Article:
U.K. Government should expect the De-globalization of finance to stay for a longer time

Finance

De-Globalization of Finance

The financial system worldwide is tending towards a more nationalistic one. The financial crisis aided this and also showed how much leverage the banks had. In the two decades that led to the European financial crisis, the national borders became more and more insignificant. The taxpayers back home supported the banks thus making it clear that nationality did not hold any significance.

Three years ago, the mass bailout of banks was forced on Western taxpayers. Regulators and the government have now encouraged the Western lenders to retreat.  Barclays Capital, the leading British investment bank declared that in mid-2011 European lenders had assets worth $1.2 trillion in the European markets. This amount was twice that of the amount seven years ago. The parent bank’s funding and capital support majority of these assets. The scarce capital and high funding costs make the retreat almost inevitable.

European banks have also put under consideration the pulling back of lending in dollars. Dollars were mostly borrowed from the U.S. money market funds and this business became too risky ever since the U.S. investors disappeared last year from Europe.

De-globalization is likely to be caused by the regulations post the financial crisis. Banks in Europe that are short of capital have sold their foreign businesses. On the recommendation of the Independent Commission on Banking, the U.K. government has decided to ring-fence the domestic retail banking operations.  The latest stress tests by U.S. have resulted in punishing major U.S. lenders with large European operations by making it essential for them to be able to withstand a eurozone meltdown.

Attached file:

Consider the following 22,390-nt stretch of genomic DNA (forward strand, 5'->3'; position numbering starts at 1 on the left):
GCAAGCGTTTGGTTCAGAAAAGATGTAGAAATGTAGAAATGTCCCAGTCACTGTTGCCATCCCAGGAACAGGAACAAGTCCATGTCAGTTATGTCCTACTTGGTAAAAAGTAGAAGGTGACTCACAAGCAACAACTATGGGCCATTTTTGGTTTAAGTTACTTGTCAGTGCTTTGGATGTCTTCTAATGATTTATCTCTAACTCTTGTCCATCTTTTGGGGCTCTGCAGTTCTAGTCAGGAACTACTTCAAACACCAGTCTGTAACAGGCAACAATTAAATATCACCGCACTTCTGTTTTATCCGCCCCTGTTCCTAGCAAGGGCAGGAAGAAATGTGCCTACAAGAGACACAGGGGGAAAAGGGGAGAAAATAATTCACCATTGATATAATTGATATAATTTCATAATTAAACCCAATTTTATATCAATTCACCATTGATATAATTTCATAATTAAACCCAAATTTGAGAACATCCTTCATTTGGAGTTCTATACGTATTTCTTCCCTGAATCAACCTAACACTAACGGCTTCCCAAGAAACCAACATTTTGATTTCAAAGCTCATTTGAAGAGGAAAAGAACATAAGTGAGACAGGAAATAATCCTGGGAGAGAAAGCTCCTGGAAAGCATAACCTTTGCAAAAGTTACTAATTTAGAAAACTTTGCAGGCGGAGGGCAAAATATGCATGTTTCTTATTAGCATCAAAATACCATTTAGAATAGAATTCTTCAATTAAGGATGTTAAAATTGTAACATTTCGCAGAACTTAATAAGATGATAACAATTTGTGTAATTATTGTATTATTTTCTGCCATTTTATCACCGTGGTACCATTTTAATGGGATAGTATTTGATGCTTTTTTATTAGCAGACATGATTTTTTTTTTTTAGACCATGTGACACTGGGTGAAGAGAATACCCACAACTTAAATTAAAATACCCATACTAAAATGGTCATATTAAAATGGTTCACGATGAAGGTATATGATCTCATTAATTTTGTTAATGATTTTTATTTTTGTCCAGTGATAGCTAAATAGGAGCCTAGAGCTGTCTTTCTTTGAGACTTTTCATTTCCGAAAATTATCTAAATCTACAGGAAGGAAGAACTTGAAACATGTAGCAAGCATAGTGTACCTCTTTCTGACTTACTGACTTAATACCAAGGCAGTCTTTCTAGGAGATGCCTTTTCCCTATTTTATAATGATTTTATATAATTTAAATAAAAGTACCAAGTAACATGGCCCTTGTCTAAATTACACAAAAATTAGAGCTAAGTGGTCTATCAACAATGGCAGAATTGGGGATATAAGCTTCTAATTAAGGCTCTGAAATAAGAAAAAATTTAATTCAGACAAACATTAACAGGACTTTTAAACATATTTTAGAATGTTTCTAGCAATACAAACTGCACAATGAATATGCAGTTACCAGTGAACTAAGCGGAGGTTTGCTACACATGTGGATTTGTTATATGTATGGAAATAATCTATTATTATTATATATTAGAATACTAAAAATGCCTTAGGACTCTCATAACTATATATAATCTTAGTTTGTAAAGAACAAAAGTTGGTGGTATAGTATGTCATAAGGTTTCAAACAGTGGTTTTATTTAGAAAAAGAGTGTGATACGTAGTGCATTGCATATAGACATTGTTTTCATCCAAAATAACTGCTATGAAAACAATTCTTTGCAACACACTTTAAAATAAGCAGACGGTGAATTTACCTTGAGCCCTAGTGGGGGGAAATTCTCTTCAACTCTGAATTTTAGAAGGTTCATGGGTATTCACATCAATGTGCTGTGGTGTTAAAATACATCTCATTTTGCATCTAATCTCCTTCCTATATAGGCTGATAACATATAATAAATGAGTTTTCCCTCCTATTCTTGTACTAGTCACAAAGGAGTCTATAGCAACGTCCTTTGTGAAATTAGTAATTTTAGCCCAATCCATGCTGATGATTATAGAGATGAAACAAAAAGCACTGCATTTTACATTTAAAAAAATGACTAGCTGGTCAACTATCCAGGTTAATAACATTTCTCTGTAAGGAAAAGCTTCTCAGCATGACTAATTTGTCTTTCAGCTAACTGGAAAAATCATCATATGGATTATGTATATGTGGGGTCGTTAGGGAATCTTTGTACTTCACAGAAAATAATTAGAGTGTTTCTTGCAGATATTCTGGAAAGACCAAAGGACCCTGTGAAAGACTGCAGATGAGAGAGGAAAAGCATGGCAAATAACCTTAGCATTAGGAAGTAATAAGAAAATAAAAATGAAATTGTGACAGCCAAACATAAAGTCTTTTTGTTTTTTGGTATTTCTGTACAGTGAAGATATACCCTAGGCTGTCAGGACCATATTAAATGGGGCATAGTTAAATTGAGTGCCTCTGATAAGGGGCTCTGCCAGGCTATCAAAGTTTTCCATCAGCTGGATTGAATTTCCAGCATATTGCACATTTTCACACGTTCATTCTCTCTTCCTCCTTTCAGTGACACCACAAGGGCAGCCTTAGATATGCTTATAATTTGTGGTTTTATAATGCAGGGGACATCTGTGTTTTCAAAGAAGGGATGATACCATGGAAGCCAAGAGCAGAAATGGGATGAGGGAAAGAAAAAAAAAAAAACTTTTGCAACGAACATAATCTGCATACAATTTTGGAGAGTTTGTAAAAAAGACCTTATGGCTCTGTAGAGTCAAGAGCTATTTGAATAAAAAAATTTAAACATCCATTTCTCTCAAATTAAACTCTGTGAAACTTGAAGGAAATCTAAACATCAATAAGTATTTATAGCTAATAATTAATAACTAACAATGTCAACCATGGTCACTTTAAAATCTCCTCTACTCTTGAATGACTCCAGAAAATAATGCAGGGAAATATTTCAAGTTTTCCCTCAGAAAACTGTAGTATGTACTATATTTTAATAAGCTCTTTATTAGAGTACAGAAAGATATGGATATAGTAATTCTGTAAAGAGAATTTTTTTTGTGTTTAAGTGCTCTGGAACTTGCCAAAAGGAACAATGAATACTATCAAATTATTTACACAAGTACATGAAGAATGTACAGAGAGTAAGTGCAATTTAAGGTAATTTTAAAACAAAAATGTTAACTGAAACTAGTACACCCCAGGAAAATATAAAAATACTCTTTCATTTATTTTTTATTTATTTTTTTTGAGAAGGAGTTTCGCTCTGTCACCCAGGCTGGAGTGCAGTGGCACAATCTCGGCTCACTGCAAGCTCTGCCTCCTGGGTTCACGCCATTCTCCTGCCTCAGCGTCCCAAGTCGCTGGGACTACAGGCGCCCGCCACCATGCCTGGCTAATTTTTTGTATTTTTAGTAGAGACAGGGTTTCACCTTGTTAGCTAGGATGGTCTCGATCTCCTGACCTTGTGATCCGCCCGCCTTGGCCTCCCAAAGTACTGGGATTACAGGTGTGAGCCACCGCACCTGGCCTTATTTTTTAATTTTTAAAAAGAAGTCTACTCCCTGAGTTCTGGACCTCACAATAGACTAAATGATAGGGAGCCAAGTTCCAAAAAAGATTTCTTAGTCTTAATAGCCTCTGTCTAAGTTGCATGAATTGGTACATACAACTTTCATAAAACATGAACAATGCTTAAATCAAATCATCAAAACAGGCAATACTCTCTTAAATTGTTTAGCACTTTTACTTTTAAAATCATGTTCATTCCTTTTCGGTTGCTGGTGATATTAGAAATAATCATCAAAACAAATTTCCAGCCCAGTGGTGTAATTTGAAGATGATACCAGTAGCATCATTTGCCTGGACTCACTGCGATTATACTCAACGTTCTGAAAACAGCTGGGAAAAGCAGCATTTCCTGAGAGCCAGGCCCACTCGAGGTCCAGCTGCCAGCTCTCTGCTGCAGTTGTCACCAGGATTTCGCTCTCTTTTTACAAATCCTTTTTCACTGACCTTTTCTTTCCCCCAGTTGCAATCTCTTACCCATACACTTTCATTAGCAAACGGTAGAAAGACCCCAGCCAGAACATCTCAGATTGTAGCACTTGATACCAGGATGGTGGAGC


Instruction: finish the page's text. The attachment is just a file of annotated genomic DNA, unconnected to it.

Even the Government wants its financial institutions to focus their efforts in their own country. Politicians have also started stressing on the need for lending to local small consumers and businesses as they do not find global financing advantageous.

Commerzbank announced that it would restrict lending only to Germany and Poland. Orders have limited Austrian banks to serve only the central and Eastern Europe. Few European lenders have been forced to buy bonds of their home government. According to predictions by The Institute for International Finance, the net capital flows to emerging markets in this year will see a fall by approximately a fifth to $746 billion. This fall is expected to hinder economic growth by making credit even more costly.

Despite all these, credit can still flow freely between the developed countries. The Eurozone which is the most ambitious cross-border financial venture is still in a good shape. Brazil is one of the few countries that have explicit national capital controls as it was wary of attracting excess foreign money and not of lending it. The Western Governments have for a long time, adhered to the principles of liberalization and globalization believing that efficient allocation of resources and growth would be possible by encouraging free markets. The discrepancies in the existing global financial system could lead to a heavy destruction, perhaps even more detrimental than the after effects of the European financial crisis.